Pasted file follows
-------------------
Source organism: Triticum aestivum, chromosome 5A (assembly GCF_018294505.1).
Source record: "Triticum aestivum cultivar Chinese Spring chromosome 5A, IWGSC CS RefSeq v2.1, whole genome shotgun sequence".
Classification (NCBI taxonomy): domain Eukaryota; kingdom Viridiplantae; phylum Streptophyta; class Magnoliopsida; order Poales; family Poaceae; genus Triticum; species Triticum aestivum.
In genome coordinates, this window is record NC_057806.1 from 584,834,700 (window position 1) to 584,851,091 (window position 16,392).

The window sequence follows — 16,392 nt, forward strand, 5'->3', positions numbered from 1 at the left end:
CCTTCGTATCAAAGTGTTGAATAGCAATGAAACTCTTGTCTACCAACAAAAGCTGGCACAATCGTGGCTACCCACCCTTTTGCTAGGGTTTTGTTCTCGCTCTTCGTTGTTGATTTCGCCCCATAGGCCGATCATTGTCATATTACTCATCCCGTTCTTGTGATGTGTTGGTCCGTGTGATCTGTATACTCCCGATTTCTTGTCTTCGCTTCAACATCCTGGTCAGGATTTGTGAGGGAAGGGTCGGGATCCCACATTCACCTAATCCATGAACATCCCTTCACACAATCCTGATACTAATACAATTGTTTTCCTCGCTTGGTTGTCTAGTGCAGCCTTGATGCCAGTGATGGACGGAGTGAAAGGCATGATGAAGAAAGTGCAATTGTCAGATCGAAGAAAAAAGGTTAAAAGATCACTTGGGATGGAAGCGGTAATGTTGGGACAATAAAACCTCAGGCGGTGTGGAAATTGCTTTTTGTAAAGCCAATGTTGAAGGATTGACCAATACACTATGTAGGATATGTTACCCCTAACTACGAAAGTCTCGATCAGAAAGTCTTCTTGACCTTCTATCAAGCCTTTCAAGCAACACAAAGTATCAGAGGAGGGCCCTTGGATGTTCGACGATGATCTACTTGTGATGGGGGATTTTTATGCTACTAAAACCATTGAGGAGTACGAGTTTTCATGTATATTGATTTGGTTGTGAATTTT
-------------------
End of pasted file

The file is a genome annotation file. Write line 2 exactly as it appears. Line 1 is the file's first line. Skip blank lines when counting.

Source record: "Triticum aestivum cultivar Chinese Spring chromosome 5A, IWGSC CS RefSeq v2.1, whole genome shotgun sequence".